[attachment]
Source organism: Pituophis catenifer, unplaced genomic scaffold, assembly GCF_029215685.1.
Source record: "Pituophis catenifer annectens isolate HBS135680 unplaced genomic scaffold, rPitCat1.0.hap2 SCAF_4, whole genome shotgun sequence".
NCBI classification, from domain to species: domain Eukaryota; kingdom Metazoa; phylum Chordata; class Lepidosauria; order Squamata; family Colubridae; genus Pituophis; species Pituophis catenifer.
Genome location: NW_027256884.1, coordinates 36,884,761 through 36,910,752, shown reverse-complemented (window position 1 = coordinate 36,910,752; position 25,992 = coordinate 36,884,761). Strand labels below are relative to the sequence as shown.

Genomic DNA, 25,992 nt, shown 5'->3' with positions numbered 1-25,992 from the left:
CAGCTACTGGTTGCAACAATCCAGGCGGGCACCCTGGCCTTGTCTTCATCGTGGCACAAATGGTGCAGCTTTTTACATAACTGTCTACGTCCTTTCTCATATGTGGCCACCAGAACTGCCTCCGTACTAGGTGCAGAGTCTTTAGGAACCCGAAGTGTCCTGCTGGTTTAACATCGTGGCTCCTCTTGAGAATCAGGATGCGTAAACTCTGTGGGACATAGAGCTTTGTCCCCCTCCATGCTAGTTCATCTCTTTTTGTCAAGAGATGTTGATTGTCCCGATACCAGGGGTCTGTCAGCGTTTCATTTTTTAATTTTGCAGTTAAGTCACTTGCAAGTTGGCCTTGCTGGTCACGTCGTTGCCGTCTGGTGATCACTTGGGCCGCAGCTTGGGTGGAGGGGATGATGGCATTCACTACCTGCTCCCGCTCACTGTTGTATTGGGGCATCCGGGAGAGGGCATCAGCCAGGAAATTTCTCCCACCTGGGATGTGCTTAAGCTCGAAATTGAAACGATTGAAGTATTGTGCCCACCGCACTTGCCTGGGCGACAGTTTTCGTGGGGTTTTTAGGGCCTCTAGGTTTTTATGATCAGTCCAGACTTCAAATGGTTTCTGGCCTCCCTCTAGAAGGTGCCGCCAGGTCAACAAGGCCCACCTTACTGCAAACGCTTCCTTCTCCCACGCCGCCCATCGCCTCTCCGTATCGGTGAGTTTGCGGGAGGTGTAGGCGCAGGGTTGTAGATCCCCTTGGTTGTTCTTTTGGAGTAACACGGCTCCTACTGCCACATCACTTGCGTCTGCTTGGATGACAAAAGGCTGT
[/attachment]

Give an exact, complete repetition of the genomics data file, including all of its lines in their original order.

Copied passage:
Source organism: Pituophis catenifer, unplaced genomic scaffold, assembly GCF_029215685.1.
Source record: "Pituophis catenifer annectens isolate HBS135680 unplaced genomic scaffold, rPitCat1.0.hap2 SCAF_4, whole genome shotgun sequence".
NCBI classification, from domain to species: domain Eukaryota; kingdom Metazoa; phylum Chordata; class Lepidosauria; order Squamata; family Colubridae; genus Pituophis; species Pituophis catenifer.
Genome location: NW_027256884.1, coordinates 36,884,761 through 36,910,752, shown reverse-complemented (window position 1 = coordinate 36,910,752; position 25,992 = coordinate 36,884,761). Strand labels below are relative to the sequence as shown.

Genomic DNA, 25,992 nt, shown 5'->3' with positions numbered 1-25,992 from the left:
CAGCTACTGGTTGCAACAATCCAGGCGGGCACCCTGGCCTTGTCTTCATCGTGGCACAAATGGTGCAGCTTTTTACATAACTGTCTACGTCCTTTCTCATATGTGGCCACCAGAACTGCCTCCGTACTAGGTGCAGAGTCTTTAGGAACCCGAAGTGTCCTGCTGGTTTAACATCGTGGCTCCTCTTGAGAATCAGGATGCGTAAACTCTGTGGGACATAGAGCTTTGTCCCCCTCCATGCTAGTTCATCTCTTTTTGTCAAGAGATGTTGATTGTCCCGATACCAGGGGTCTGTCAGCGTTTCATTTTTTAATTTTGCAGTTAAGTCACTTGCAAGTTGGCCTTGCTGGTCACGTCGTTGCCGTCTGGTGATCACTTGGGCCGCAGCTTGGGTGGAGGGGATGATGGCATTCACTACCTGCTCCCGCTCACTGTTGTATTGGGGCATCCGGGAGAGGGCATCAGCCAGGAAATTTCTCCCACCTGGGATGTGCTTAAGCTCGAAATTGAAACGATTGAAGTATTGTGCCCACCGCACTTGCCTGGGCGACAGTTTTCGTGGGGTTTTTAGGGCCTCTAGGTTTTTATGATCAGTCCAGACTTCAAATGGTTTCTGGCCTCCCTCTAGAAGGTGCCGCCAGGTCAACAAGGCCCACCTTACTGCAAACGCTTCCTTCTCCCACGCCGCCCATCGCCTCTCCGTATCGGTGAGTTTGCGGGAGGTGTAGGCGCAGGGTTGTAGATCCCCTTGGTTGTTCTTTTGGAGTAACACGGCTCCTACTGCCACATCACTTGCGTCTGCTTGGATGACAAAAGGCTGT